So how can you foster creative and critical thinking among your students? How can you prepare them for life-long independent learning that will allow them to succeed in the fast-pacing environment of the twenty-first century? You have to experiment with new teaching methodologies!

 

A Teaching Methodology for the 21st Century

 

Showing youtube videos in class, sending out teaching slides via twitter, and even prezi-powered presentations do not count as new teaching methodologies. Sorry. There is nothing wrong with using videos and twitter – I am doing it all the time, too. Its just that focusing on such new media and technologies can easily distract you from really adapting your teaching methodology to the new learning environment.

Our dear and sharp-tongued colleague Ekant Veer, in his reflection on prezi, puts it this way:

“No fancy gadget will make a bad teacher better. No new technology will make stale content more current. If you are seriously interested in improving your lecturing technique, [...] invest that time into updating your material, or sitting in colleagues’ lectures to see what they do, or, heaven forbid, get some additional training. [...] Don’t pretend a new lick of paint will cover up the fact you are still driving an old car.”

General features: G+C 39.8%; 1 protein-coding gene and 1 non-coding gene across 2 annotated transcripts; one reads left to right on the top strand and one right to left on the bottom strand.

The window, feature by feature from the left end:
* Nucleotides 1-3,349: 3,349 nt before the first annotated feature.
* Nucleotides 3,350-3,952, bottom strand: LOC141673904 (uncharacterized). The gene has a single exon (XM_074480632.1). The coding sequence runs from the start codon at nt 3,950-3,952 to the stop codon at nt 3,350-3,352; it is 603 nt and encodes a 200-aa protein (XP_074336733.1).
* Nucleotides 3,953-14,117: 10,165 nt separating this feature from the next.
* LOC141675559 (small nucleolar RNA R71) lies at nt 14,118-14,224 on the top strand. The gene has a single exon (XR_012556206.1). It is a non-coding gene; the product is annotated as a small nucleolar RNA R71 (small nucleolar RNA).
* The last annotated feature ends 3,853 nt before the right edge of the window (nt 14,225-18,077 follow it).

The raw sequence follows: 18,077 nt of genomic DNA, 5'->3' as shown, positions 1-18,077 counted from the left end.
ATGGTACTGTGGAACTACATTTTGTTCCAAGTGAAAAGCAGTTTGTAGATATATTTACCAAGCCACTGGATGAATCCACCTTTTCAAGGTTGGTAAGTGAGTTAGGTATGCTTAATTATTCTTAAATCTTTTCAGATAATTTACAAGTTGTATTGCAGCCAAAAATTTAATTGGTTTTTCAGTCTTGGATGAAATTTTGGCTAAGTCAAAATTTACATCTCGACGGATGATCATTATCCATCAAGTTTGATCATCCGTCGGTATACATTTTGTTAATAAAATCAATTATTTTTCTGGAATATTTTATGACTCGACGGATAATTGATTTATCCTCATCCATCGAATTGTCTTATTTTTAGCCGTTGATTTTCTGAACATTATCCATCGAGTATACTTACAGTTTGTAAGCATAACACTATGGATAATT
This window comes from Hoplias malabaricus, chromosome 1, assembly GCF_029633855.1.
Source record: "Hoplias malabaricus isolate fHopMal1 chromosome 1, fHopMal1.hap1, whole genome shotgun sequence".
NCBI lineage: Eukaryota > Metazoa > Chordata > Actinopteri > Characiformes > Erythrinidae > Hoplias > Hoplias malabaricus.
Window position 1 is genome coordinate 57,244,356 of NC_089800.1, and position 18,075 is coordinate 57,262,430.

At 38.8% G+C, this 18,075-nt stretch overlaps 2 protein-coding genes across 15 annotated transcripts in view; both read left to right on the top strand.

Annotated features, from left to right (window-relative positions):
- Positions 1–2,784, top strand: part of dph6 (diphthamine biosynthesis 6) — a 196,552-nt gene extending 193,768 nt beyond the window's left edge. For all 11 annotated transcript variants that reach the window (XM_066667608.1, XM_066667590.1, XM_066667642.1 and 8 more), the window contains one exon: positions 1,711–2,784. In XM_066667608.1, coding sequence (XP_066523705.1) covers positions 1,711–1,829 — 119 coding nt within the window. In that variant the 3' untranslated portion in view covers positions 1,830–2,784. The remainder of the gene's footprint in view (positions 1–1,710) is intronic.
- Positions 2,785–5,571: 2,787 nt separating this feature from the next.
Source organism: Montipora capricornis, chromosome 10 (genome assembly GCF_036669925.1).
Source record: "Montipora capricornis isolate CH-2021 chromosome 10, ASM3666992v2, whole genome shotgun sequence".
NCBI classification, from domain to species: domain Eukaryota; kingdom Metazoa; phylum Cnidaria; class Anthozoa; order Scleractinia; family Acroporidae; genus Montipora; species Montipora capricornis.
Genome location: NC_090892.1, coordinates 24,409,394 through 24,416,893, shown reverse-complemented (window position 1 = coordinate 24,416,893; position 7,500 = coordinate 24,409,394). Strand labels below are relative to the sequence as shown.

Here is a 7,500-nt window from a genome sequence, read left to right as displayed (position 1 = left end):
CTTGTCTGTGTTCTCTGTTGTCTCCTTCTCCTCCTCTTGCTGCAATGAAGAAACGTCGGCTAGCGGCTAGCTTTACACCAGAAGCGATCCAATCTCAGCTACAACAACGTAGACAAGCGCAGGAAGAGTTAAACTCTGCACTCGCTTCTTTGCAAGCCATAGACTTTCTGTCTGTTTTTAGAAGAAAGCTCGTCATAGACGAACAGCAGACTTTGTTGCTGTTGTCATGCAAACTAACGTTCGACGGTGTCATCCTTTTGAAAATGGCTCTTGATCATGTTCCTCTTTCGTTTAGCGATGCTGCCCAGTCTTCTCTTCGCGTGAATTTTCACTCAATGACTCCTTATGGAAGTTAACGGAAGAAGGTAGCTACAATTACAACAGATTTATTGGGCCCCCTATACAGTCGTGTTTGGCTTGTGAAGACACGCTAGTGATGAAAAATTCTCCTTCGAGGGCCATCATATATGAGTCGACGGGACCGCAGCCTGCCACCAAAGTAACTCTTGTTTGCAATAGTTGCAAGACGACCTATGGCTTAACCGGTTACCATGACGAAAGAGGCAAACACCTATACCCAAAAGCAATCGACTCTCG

Let me show you my new car:

 

Engaging and Enabling Students

 

Joachim Scholz Teaching Methodology

The yellow bubbles in the graphic above – Real World, Collaboration, and Empowerment – engage students to develop their creative and critical potential. These three words summarize my teaching methodology. Things like youtube, twitter and a host of other digital tools enable and facilitate this process by offering a digitally enriched learning environment (or ADELE for short). See, this is where technology fit in: Enabling and facilitating new teaching methodologies, not just a new layer of paint to coat business as usual. For more detailed info on the technology part, hop over to academiPad.

 

Real World

 

I am situating my teaching in the real world in multiple ways. Teaching marketing or consumer behaviour makes this easy since there are a host of real world examples and trends available that we can draw on in class. We are also lucky that many industry leaders are keen on serving as guest speakers - as a way to give back to their alma mater and to recruit new graduates. I have done these things in my previous Consumer Behavior course, but with my new Integrated Marketing Communications course I wanted to push the envelope a little bit.